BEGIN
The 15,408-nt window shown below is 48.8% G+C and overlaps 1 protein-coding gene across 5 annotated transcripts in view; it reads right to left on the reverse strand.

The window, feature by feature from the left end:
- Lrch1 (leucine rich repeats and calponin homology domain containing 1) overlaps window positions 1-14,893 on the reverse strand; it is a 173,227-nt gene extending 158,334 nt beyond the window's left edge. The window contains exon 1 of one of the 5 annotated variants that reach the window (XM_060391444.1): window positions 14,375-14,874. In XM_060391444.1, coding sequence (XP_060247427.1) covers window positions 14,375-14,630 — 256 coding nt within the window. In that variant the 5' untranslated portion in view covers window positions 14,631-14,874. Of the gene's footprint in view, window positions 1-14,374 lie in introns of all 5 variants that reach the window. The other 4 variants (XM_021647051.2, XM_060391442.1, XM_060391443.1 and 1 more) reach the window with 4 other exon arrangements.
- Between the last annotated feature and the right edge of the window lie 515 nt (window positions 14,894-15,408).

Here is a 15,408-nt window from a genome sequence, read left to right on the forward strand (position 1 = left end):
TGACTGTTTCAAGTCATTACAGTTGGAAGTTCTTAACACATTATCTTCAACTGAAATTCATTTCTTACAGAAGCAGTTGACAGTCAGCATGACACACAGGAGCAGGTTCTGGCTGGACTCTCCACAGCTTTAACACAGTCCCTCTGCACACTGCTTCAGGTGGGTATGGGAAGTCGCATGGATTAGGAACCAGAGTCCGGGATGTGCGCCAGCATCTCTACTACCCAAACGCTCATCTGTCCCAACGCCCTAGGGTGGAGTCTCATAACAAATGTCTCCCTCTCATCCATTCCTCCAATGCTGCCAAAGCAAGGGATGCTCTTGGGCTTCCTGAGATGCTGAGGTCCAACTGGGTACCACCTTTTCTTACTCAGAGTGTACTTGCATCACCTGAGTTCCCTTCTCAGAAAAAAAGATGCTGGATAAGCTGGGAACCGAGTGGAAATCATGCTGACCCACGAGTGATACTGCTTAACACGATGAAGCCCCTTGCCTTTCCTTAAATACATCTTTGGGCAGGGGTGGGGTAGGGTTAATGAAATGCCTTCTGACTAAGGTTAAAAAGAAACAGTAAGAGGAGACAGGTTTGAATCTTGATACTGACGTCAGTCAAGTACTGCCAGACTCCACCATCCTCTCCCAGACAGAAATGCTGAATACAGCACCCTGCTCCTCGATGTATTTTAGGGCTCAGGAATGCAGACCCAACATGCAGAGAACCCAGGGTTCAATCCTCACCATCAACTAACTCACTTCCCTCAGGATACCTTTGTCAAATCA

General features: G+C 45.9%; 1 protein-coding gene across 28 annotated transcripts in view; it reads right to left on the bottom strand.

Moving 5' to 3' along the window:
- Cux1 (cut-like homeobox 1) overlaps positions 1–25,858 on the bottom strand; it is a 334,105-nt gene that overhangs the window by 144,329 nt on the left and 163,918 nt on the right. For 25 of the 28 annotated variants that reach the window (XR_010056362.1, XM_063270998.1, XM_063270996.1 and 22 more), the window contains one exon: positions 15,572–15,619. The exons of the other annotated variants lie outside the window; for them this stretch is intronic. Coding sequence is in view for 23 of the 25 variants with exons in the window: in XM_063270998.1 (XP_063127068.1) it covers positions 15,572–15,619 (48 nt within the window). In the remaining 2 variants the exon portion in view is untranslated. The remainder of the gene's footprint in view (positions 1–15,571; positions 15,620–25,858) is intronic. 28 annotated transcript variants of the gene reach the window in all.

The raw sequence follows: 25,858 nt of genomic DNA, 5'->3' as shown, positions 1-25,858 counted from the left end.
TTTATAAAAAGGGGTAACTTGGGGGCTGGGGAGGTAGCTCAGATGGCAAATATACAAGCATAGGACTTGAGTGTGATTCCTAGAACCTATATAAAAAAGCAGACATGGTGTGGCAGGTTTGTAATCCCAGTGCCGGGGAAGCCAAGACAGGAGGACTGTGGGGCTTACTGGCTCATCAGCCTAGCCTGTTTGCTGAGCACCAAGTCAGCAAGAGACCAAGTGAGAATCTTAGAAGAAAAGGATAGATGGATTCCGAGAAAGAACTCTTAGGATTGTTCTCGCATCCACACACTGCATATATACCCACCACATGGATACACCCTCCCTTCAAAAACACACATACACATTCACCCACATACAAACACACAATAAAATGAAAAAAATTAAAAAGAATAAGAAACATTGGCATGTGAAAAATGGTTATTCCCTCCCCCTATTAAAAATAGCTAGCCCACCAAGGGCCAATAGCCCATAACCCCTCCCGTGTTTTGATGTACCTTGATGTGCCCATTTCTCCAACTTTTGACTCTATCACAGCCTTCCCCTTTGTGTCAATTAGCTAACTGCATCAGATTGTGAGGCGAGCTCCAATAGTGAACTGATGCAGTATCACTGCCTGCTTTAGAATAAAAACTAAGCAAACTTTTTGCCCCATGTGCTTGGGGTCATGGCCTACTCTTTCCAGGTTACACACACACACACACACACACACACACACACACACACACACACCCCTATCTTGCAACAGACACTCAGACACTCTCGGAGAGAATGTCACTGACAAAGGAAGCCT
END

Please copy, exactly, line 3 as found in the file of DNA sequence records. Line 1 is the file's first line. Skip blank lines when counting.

- Lrch1 (leucine rich repeats and calponin homology domain containing 1) overlaps window positions 1-14,893 on the reverse strand; it is a 173,227-nt gene extending 158,334 nt beyond the window's left edge. The window contains exon 1 of one of the 5 annotated variants that reach the window (XM_060391444.1): window positions 14,375-14,874. In XM_060391444.1, coding sequence (XP_060247427.1) covers window positions 14,375-14,630 — 256 coding nt within the window. In that variant the 5' untranslated portion in view covers window positions 14,631-14,874. Of the gene's footprint in view, window positions 1-14,374 lie in introns of all 5 variants that reach the window. The other 4 variants (XM_021647051.2, XM_060391442.1, XM_060391443.1 and 1 more) reach the window with 4 other exon arrangements.